Jordan - Tourist arrivals from Europe will not recover before 2025

Internal security risk has increased compared to the start of the war

Jordan will continue to see weak overall private consumption through Q3 2024 at least. B2C MNCs can expect to continue to see weak demand as tourism remains sluggish and inflationary pressures increase. Route-to-market disruptions in Amman may increase if protests continue to escalate, with security risk remaining high throughout H2 2024. Businesses can expect to see increased delivery times and higher logistics costs for the next few months.


Internal Security

Jordan’s role in intercepting dozens of Iranian drones targeting Israeli territory in April sparked public anger following the government’s response. The day after the attack, a statement was released stating that the military will continue to defend Jordan against any future incursions by “any party” in defense of “the nation, its citizens, and its airspace and territory.” Large-scale protests took place following the news, with authorities now sanctioning weekly protests after Friday prayers in an attempt to keep a lid on public anger. A member of government has stated that the intensity of protests are “raising alarms among decision makers in the government,” with regularly dispatching riot police placing a financial strain on public finances. Alongside this, the government has allegedly foiled an “Iranian-led” plot to smuggle weapons into the country. 

Ties with Israel

Jordan has maintained a firm position against the possibility of a Palestinian exodus into the country. Protests have also continued in recent weeks, with demonstrators increasingly calling on the government to terminate all normalization agreements with Israel, including water and gas imports. 

Red Sea

Jordan’s economy has not been immune to escalations in the Red Sea: the port of Aqaba receives nearly one-third of its imports through the Red Sea, also using it for more than 50% of its exports. Jordan is also one of the world’s largest exporters of potash and phosphate fertilizers—commodities that make up 17% of national exports and around 3% of GDP. An estimated 76% of potash output leaves the country through the Aqaba port. Aqaba also hosts Jordan’s only container port, which acts as a crucial hub for transit to elsewhere in the region. The port saw a 20% YOY decrease in container traffic during Q1 2024 amid ongoing tensions in the Red Sea. Alongside this, inflation increased 1.63% YOY in March 2024. Notably, food items such as vegetables and meat increased 4.4% YOY and 4.98% YOY, respectively.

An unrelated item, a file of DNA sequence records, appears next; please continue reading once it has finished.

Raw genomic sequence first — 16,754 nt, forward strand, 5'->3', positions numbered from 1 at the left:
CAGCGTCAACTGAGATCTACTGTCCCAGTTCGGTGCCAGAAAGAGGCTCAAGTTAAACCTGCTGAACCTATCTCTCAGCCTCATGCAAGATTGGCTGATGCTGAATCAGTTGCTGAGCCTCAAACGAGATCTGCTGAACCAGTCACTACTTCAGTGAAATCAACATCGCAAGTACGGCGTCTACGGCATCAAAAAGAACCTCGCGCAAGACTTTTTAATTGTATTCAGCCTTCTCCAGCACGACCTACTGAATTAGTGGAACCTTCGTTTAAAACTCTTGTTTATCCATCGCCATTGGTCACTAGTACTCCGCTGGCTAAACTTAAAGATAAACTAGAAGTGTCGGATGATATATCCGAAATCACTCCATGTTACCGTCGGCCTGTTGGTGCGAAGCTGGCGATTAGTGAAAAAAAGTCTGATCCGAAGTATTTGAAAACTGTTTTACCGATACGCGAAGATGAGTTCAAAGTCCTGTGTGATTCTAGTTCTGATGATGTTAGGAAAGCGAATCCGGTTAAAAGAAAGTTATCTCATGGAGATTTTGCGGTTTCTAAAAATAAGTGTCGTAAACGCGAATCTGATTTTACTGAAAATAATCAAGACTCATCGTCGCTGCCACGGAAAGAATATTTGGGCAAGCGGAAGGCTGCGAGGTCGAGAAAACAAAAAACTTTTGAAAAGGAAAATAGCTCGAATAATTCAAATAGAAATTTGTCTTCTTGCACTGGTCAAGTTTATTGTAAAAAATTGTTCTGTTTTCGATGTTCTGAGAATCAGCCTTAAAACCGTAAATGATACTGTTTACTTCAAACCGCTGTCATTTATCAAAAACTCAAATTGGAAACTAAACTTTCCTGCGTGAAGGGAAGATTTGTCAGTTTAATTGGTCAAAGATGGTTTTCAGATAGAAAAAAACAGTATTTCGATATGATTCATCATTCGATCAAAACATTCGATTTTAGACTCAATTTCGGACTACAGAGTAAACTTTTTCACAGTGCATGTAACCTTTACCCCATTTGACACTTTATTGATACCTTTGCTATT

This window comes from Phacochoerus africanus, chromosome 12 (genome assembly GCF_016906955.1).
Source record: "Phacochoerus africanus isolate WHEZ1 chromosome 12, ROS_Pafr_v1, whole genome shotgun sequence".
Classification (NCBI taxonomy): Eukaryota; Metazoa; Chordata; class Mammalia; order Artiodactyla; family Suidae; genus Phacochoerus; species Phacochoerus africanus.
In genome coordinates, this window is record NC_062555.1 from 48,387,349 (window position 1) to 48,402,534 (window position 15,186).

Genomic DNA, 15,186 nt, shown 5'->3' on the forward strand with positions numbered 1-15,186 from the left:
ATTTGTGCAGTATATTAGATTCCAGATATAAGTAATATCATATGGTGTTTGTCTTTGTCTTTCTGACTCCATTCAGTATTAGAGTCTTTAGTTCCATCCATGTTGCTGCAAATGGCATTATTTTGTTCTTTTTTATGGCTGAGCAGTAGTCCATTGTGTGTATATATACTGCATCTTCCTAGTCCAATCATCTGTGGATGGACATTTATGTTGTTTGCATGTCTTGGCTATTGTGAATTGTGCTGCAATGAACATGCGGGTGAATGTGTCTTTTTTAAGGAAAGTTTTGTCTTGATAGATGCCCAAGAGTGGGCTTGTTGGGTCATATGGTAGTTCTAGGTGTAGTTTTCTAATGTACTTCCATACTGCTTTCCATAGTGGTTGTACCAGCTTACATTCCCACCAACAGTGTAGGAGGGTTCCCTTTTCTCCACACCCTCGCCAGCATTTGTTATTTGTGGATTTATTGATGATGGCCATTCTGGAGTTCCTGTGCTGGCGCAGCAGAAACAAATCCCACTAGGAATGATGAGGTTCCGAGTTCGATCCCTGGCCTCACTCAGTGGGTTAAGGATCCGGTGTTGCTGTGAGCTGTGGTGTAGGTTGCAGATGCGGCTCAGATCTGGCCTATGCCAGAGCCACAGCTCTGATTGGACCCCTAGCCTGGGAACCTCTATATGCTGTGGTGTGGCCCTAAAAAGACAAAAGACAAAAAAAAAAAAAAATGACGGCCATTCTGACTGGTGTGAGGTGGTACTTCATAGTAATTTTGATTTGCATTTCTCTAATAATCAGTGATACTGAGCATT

Hospitality Sector

The war continues to have negative spillover effects on Jordan’s tourism sector. Owners of several tourism and travel offices have reported a severe drop in activity: inability to pay financial dues owed to the Social Security Institution, delays in salary distribution to employees in the sector, and growing fears of employee dismissal following a more than 95% drop in activity for certain offices. 

Our View

The tourism sector will continue to see a significant slump throughout 2024, as security concerns remain elevated. While tourist arrivals from the region may see a slight uptick in H2 2024, tourism inflows from the West will remain subdued throughout the year. FrontierView expects Red Sea disruptions to last into Q2 2024, impacting Jordanian exports and imports and likely to result in further inflationary pressures into the rest of the year. Subsequently, both businesses and consumers will continue to feel the weight of targeted trade routes throughout Q3 2024 at least. Pro-Palestine protests will continue throughout Jordan in the coming months. Jordanian public opinion on ties with Israel will continue to call for halting all forms of “bilateral cooperation” (including the peace treaty, the gas agreement, and the energy for water agreement). While relations will likely be maintained, the implementation of various projects is contingent on the cessation of Israeli aggression in Gaza. An Israeli operation in Rafah risks heightened protest escalation in Jordan, with the possibility of acts of terrorism (while still unlikely) increasing.

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